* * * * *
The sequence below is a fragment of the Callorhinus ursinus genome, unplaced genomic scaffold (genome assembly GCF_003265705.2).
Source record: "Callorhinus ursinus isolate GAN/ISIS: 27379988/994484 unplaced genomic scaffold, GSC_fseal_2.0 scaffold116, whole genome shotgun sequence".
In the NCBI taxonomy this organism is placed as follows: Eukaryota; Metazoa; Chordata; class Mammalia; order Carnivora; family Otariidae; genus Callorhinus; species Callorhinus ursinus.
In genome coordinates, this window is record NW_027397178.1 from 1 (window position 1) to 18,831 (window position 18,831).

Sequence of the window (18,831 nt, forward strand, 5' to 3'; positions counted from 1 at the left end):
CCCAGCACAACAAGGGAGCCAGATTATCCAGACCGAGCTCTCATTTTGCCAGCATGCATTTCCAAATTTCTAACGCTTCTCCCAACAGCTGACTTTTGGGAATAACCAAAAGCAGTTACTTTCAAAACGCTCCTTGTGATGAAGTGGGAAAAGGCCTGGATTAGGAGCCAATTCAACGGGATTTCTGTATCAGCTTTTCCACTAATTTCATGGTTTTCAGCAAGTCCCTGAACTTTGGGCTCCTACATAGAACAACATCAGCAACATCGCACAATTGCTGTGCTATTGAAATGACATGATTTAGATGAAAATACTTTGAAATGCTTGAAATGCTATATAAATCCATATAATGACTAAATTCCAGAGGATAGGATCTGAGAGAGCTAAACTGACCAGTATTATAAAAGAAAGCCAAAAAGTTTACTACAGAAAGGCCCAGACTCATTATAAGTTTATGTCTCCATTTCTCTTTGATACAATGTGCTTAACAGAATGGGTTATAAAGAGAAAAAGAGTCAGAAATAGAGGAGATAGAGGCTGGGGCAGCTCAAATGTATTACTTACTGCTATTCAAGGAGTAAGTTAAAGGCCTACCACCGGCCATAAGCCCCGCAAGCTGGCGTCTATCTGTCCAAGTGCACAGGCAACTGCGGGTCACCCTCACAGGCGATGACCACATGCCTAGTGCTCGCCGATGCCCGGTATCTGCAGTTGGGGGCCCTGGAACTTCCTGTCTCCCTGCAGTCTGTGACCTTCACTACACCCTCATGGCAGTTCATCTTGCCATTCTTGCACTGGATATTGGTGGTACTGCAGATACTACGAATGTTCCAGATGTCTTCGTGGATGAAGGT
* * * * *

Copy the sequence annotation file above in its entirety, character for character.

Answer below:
The sequence below is a fragment of the Callorhinus ursinus genome, unplaced genomic scaffold (genome assembly GCF_003265705.2).
Source record: "Callorhinus ursinus isolate GAN/ISIS: 27379988/994484 unplaced genomic scaffold, GSC_fseal_2.0 scaffold116, whole genome shotgun sequence".
In the NCBI taxonomy this organism is placed as follows: Eukaryota; Metazoa; Chordata; class Mammalia; order Carnivora; family Otariidae; genus Callorhinus; species Callorhinus ursinus.
In genome coordinates, this window is record NW_027397178.1 from 1 (window position 1) to 18,831 (window position 18,831).

Sequence of the window (18,831 nt, forward strand, 5' to 3'; positions counted from 1 at the left end):
CCCAGCACAACAAGGGAGCCAGATTATCCAGACCGAGCTCTCATTTTGCCAGCATGCATTTCCAAATTTCTAACGCTTCTCCCAACAGCTGACTTTTGGGAATAACCAAAAGCAGTTACTTTCAAAACGCTCCTTGTGATGAAGTGGGAAAAGGCCTGGATTAGGAGCCAATTCAACGGGATTTCTGTATCAGCTTTTCCACTAATTTCATGGTTTTCAGCAAGTCCCTGAACTTTGGGCTCCTACATAGAACAACATCAGCAACATCGCACAATTGCTGTGCTATTGAAATGACATGATTTAGATGAAAATACTTTGAAATGCTTGAAATGCTATATAAATCCATATAATGACTAAATTCCAGAGGATAGGATCTGAGAGAGCTAAACTGACCAGTATTATAAAAGAAAGCCAAAAAGTTTACTACAGAAAGGCCCAGACTCATTATAAGTTTATGTCTCCATTTCTCTTTGATACAATGTGCTTAACAGAATGGGTTATAAAGAGAAAAAGAGTCAGAAATAGAGGAGATAGAGGCTGGGGCAGCTCAAATGTATTACTTACTGCTATTCAAGGAGTAAGTTAAAGGCCTACCACCGGCCATAAGCCCCGCAAGCTGGCGTCTATCTGTCCAAGTGCACAGGCAACTGCGGGTCACCCTCACAGGCGATGACCACATGCCTAGTGCTCGCCGATGCCCGGTATCTGCAGTTGGGGGCCCTGGAACTTCCTGTCTCCCTGCAGTCTGTGACCTTCACTACACCCTCATGGCAGTTCATCTTGCCATTCTTGCACTGGATATTGGTGGTACTGCAGATACTACGAATGTTCCAGATGTCTTCGTGGATGAAGGT